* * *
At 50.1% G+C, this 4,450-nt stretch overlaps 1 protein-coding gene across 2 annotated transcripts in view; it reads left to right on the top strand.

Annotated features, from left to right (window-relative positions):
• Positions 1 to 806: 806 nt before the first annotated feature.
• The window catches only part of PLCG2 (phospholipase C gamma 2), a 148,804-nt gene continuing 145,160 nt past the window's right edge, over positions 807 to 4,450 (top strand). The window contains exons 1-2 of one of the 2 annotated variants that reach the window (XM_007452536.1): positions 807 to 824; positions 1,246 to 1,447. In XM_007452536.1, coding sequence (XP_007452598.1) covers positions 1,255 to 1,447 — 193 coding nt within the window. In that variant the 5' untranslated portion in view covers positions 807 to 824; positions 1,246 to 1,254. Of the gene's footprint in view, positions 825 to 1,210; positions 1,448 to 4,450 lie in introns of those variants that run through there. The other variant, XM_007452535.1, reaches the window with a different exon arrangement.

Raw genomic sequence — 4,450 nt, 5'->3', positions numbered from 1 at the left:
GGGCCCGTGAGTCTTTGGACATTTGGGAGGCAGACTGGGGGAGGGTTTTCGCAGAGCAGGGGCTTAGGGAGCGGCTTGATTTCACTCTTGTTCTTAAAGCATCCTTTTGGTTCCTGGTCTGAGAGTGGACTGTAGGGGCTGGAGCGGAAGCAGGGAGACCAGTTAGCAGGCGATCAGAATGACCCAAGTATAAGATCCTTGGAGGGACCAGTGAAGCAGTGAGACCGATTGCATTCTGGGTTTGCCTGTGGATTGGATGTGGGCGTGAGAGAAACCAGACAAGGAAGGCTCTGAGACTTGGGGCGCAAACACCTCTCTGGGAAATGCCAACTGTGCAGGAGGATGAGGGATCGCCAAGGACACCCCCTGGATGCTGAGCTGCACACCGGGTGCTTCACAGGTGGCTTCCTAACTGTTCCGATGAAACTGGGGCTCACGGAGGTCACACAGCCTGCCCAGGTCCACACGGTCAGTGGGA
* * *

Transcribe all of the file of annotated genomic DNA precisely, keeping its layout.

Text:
At 50.1% G+C, this 4,450-nt stretch overlaps 1 protein-coding gene across 2 annotated transcripts in view; it reads left to right on the top strand.

Annotated features, from left to right (window-relative positions):
• Positions 1 to 806: 806 nt before the first annotated feature.
• The window catches only part of PLCG2 (phospholipase C gamma 2), a 148,804-nt gene continuing 145,160 nt past the window's right edge, over positions 807 to 4,450 (top strand). The window contains exons 1-2 of one of the 2 annotated variants that reach the window (XM_007452536.1): positions 807 to 824; positions 1,246 to 1,447. In XM_007452536.1, coding sequence (XP_007452598.1) covers positions 1,255 to 1,447 — 193 coding nt within the window. In that variant the 5' untranslated portion in view covers positions 807 to 824; positions 1,246 to 1,254. Of the gene's footprint in view, positions 825 to 1,210; positions 1,448 to 4,450 lie in introns of those variants that run through there. The other variant, XM_007452535.1, reaches the window with a different exon arrangement.

Raw genomic sequence — 4,450 nt, 5'->3', positions numbered from 1 at the left:
GGGCCCGTGAGTCTTTGGACATTTGGGAGGCAGACTGGGGGAGGGTTTTCGCAGAGCAGGGGCTTAGGGAGCGGCTTGATTTCACTCTTGTTCTTAAAGCATCCTTTTGGTTCCTGGTCTGAGAGTGGACTGTAGGGGCTGGAGCGGAAGCAGGGAGACCAGTTAGCAGGCGATCAGAATGACCCAAGTATAAGATCCTTGGAGGGACCAGTGAAGCAGTGAGACCGATTGCATTCTGGGTTTGCCTGTGGATTGGATGTGGGCGTGAGAGAAACCAGACAAGGAAGGCTCTGAGACTTGGGGCGCAAACACCTCTCTGGGAAATGCCAACTGTGCAGGAGGATGAGGGATCGCCAAGGACACCCCCTGGATGCTGAGCTGCACACCGGGTGCTTCACAGGTGGCTTCCTAACTGTTCCGATGAAACTGGGGCTCACGGAGGTCACACAGCCTGCCCAGGTCCACACGGTCAGTGGGA